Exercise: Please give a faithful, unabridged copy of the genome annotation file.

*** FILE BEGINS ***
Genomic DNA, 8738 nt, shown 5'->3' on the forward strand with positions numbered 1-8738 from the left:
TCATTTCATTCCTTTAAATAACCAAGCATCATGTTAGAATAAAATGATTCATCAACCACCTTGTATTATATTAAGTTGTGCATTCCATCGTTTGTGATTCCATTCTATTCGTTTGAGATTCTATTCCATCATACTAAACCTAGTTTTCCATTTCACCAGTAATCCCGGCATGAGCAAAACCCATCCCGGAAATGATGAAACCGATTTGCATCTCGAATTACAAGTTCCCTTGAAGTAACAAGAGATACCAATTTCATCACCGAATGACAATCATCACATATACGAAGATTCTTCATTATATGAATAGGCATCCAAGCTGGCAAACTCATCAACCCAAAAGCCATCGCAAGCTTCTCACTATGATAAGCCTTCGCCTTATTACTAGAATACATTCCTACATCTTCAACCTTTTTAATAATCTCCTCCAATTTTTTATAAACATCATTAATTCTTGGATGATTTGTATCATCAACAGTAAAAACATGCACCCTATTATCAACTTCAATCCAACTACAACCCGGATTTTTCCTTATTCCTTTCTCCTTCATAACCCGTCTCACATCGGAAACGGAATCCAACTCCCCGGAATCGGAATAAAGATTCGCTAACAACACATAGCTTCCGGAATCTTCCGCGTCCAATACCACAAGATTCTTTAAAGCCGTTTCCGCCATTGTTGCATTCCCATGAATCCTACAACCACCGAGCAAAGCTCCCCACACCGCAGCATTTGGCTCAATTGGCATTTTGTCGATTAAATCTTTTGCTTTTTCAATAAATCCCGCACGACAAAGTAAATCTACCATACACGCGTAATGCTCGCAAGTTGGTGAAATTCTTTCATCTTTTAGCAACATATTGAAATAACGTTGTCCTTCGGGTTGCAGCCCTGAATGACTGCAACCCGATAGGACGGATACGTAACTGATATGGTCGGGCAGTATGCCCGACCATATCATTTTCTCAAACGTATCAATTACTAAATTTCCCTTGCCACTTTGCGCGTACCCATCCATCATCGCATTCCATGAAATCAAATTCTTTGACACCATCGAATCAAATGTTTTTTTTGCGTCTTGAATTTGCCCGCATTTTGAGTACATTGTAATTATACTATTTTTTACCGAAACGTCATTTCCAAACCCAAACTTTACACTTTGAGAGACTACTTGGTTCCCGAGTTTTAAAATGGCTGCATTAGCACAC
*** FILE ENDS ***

Genomic DNA, 8738 nt, shown 5'->3' on the forward strand with positions numbered 1-8738 from the left:
TCATTTCATTCCTTTAAATAACCAAGCATCATGTTAGAATAAAATGATTCATCAACCACCTTGTATTATATTAAGTTGTGCATTCCATCGTTTGTGATTCCATTCTATTCGTTTGAGATTCTATTCCATCATACTAAACCTAGTTTTCCATTTCACCAGTAATCCCGGCATGAGCAAAACCCATCCCGGAAATGATGAAACCGATTTGCATCTCGAATTACAAGTTCCCTTGAAGTAACAAGAGATACCAATTTCATCACCGAATGACAATCATCACATATACGAAGATTCTTCATTATATGAATAGGCATCCAAGCTGGCAAACTCATCAACCCAAAAGCCATCGCAAGCTTCTCACTATGATAAGCCTTCGCCTTATTACTAGAATACATTCCTACATCTTCAACCTTTTTAATAATCTCCTCCAATTTTTTATAAACATCATTAATTCTTGGATGATTTGTATCATCAACAGTAAAAACATGCACCCTATTATCAACTTCAATCCAACTACAACCCGGATTTTTCCTTATTCCTTTCTCCTTCATAACCCGTCTCACATCGGAAACGGAATCCAACTCCCCGGAATCGGAATAAAGATTCGCTAACAACACATAGCTTCCGGAATCTTCCGCGTCCAATACCACAAGATTCTTTAAAGCCGTTTCCGCCATTGTTGCATTCCCATGAATCCTACAACCACCGAGCAAAGCTCCCCACACCGCAGCATTTGGCTCAATTGGCATTTTGTCGATTAAATCTTTTGCTTTTTCAATAAATCCCGCACGACAAAGTAAATCTACCATACACGCGTAATGCTCGCAAGTTGGTGAAATTCTTTCATCTTTTAGCAACATATTGAAATAACGTTGTCCTTCGGGTTGCAGCCCTGAATGACTGCAACCCGATAGGACGGATACGTAACTGATATGGTCGGGCAGTATGCCCGACCATATCATTTTCTCAAACGTATCAATTACTAAATTTCCCTTGCCACTTTGCGCGTACCCATCCATCATCGCATTCCATGAAATCAAATTCTTTGACACCATCGAATCAAATGTTTTTTTTGCGTCTTGAATTTGCCCGCATTTTGAGTACATTGTAATTATACTATTTTTTACCGAAACGTCATTTCCAAACCCAAACTTTACACTTTGAGAGACTACTTGGTTCCCGAGTTTTAAAATGGCTGCATTAGCACAC